For there are many things we don’t want to talk about publicly.  We have taboos, restrictions, fears about offending others when we mention sex, class, gender, race—and basic politics.  When we try to talk about these things directly we may too quickly lose our equanimities.  But when we put the same issue into story we can talk as it were “at a distance.”  We can discuss the way Hamlet abuses Ophelia, or how he seems sexually attracted to his mother, much more easily than we can talk out loud about our own gender or our own mothers.  We can discuss the racism represented in Ellison’s Invisible Man much more easily than we can discuss our own difficulties in keeping our minds free from stereotype and prejudice. 

            Of course, there is also a price to be paid for this liberty:  because it is indirect it is also a relatively weak form of action.  It may very often be the ONLY form of action available to us, but because it is only indirectly related, the real connection to the lives we lead is not necessarily obvious.  We can see, for example,  how Ophelia is talked down to by her father, her brother, her lover, the King, the Queen—everyone.  But can we see in our own lives—or are we even willing to see—how frequently we repeat this cultural stereotype of seeing women—and especially young women—as unable to think and act for themselves? 

            The Community Function.  Here the role of drama is to define, invoke, celebrate, rehearse the common wisdom or vision or history of a culture.  Here the play may not say anything either new or different, but instead works to affirm or celebrate what already is.  In this mode drama helps to build or shape a culture, to produce coherence, even solidarity.  Its capacity for this is not always positive—one reason art can be used as propaganda is precisely its capacity to bring minds together in a particularly powerful way.  But rightly used it can contribute to the sense of well being any community needs if it is to grow and prosper.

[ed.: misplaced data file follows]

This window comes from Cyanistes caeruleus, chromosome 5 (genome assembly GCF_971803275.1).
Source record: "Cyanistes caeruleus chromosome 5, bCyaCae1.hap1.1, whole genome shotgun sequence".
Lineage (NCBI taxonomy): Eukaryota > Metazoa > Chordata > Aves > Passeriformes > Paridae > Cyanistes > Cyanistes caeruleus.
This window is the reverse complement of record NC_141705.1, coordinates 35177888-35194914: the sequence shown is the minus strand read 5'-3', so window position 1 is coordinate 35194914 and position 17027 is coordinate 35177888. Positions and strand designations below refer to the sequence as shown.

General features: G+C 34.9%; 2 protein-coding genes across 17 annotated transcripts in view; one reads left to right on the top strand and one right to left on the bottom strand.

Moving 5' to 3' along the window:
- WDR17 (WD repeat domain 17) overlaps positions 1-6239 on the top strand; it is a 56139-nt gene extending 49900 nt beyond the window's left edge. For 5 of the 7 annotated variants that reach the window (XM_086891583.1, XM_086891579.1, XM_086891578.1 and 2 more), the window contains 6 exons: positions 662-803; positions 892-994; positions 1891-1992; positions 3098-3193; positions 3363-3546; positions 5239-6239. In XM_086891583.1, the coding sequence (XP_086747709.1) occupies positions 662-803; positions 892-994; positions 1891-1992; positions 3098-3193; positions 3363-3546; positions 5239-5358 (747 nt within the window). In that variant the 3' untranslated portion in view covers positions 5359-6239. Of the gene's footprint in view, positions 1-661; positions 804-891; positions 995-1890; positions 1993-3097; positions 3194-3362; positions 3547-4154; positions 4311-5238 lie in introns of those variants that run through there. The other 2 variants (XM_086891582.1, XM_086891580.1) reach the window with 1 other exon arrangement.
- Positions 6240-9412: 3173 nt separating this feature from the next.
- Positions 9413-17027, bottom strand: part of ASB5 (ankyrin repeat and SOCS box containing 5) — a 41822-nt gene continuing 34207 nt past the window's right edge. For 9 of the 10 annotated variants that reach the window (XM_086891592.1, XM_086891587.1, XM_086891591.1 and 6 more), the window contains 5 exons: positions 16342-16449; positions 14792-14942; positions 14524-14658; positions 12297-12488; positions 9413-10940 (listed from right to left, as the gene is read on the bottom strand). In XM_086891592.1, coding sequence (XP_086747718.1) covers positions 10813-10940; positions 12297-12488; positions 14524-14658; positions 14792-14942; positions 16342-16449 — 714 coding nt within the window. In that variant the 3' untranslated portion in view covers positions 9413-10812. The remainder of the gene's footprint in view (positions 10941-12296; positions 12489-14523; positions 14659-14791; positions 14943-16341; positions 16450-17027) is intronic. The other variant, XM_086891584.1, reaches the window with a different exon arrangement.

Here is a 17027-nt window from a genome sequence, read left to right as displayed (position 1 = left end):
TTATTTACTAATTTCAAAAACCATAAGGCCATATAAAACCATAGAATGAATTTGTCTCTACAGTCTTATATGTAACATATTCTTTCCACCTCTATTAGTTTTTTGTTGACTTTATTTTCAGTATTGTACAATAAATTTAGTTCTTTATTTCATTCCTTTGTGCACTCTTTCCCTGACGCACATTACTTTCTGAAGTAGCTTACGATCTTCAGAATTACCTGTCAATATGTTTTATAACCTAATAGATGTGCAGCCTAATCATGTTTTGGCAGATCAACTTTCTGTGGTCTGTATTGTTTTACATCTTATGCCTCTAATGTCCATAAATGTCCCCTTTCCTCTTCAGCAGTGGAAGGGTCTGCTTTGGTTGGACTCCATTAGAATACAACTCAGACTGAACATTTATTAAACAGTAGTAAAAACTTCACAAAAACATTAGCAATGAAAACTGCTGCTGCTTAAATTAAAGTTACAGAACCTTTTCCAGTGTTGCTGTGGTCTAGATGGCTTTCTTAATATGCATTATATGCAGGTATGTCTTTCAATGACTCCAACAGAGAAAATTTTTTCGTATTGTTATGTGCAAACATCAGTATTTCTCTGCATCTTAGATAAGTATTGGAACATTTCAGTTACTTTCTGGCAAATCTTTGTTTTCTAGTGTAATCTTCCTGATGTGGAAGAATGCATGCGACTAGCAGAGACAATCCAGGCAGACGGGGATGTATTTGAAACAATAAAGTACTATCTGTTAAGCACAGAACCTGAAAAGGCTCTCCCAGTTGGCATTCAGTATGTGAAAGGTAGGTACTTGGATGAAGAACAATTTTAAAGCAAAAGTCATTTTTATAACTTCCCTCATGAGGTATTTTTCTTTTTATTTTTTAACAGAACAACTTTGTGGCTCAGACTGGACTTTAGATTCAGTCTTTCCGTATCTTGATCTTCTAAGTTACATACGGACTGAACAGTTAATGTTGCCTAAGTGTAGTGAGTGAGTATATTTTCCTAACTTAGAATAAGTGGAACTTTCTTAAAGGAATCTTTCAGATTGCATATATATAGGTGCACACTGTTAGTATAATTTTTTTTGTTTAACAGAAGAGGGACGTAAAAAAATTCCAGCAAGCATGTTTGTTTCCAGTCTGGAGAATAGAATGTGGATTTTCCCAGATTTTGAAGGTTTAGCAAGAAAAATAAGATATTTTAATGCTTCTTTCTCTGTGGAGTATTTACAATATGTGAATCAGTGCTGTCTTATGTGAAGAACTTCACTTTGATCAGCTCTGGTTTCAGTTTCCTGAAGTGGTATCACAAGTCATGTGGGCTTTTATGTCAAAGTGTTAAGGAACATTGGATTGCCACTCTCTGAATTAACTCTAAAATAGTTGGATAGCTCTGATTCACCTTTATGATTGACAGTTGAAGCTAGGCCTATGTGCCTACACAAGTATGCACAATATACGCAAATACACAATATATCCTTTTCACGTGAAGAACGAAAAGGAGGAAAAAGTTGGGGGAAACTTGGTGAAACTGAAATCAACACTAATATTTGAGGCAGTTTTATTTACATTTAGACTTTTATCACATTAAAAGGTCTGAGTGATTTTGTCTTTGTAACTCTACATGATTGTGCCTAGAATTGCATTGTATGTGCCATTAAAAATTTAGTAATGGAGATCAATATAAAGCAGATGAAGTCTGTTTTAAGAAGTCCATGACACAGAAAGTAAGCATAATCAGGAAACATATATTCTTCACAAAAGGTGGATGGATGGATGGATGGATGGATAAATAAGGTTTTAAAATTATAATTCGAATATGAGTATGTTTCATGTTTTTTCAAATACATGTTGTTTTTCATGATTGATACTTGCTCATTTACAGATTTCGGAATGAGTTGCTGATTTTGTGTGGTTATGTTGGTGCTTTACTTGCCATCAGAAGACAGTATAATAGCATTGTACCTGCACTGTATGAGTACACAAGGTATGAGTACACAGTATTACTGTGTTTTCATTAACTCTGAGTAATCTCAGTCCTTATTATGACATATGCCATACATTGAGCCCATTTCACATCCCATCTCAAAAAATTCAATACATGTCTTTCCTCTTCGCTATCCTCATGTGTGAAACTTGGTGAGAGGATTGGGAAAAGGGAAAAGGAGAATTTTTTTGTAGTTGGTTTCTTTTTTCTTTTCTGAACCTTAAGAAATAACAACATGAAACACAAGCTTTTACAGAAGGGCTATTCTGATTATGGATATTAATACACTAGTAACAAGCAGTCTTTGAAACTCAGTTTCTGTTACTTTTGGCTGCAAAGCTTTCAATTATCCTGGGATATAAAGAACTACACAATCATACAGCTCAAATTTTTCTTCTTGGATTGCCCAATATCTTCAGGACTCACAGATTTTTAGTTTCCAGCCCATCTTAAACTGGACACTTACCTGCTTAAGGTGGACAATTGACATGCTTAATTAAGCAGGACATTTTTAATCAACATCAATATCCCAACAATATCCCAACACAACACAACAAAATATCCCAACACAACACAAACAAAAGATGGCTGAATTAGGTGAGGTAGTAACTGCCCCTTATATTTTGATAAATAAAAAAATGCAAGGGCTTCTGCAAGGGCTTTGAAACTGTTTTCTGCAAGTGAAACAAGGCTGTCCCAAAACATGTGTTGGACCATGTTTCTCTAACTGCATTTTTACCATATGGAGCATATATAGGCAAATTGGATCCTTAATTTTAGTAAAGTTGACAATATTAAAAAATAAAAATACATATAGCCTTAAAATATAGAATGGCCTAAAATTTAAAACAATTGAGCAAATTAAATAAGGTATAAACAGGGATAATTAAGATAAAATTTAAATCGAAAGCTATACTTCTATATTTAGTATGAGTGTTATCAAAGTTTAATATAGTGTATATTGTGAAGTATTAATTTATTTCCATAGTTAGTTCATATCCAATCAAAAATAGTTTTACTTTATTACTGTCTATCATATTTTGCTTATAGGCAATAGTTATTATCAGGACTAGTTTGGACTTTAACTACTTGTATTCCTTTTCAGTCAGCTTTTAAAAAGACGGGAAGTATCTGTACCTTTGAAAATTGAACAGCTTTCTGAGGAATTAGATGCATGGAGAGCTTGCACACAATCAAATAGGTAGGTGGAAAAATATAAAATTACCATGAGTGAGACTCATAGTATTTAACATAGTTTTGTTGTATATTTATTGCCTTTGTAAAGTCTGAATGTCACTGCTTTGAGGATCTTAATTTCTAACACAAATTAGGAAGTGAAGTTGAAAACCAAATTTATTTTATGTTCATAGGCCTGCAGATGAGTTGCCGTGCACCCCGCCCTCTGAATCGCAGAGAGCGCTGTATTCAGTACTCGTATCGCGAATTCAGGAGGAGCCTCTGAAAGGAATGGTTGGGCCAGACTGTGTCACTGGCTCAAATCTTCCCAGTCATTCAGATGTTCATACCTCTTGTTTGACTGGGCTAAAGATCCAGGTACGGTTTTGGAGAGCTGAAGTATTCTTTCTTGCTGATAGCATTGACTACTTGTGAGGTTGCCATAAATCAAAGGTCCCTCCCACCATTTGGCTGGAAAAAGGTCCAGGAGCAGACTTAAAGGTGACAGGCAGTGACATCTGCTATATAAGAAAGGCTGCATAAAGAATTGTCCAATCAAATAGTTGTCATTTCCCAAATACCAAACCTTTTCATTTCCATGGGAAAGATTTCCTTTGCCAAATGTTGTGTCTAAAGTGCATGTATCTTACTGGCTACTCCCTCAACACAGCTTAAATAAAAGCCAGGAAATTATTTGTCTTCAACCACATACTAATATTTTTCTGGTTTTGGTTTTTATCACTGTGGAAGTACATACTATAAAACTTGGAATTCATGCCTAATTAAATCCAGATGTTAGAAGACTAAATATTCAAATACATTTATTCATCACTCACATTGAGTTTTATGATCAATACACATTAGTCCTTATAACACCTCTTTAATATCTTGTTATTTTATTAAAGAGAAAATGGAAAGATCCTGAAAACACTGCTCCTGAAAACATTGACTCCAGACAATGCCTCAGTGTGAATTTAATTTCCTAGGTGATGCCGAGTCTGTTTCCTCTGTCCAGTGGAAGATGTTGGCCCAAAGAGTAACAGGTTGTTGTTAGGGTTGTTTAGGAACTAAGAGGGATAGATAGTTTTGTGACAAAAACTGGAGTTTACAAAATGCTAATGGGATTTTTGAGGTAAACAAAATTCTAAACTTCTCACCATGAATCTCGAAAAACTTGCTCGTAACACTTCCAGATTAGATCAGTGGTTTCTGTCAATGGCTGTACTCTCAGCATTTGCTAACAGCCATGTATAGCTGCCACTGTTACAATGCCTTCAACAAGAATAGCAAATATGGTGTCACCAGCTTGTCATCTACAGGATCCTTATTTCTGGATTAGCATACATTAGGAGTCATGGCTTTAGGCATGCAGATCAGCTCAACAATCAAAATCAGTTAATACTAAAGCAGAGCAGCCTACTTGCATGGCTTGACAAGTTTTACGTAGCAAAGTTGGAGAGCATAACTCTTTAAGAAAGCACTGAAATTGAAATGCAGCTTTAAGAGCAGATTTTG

Obviously, these four functions are not mutually exclusive.  A play can very easily please us as it teaches (probably better had, in fact!), or establish community as it preaches, or offer escape in such a way as to lead us to think new thoughts about how things might or should be.  But you can rest assured that any play must be doing SOMETHING if it’s going to be even trivially successful, and as a sophisticated playgoer it’s your task to sort that “something” out. 


Elements of Drama

Whether walking London, or going to a play, the basic theme of this course centers on “Seeing.”  For we can imagine two very different ways of seeing—the difference being a level of both attention and understanding.

Ordinary "Seeing" is, well, ordinary—what we do when we look out a car window. But "Informed Seeing" is special. It is looking to see when you already have something of an agenda set for that seeing. It should be obvious that you can see more and more interestingly when you have things to look for—you can date a building better when you know how to look for the arches, for example.  Similarly for drama, you’ll see more, and you’ll see what you see better, if you approach the production in terms of its necessary elements.  So, herewith a rough and ready guide to the elements of drama, with just a few words about each. 

Frame:  That dimension of the work that sets it off from the ordinary and invites from its audience special attention; that which declares, “Look at me, and attend!”  In many theatres it is the proscenium arch, drawing our attention even before the play begins.  But it is also the theatre itself, and the experience of getting to it, entering it, locating ourselves in its surrounding.  All of this is a way (not always or in all ways intentional) of marking off the dramatic experience as “something different.”  So reflect on the frame and its experience for you.  What does the theatre look like?  How do they create the frame, and what do they do with it?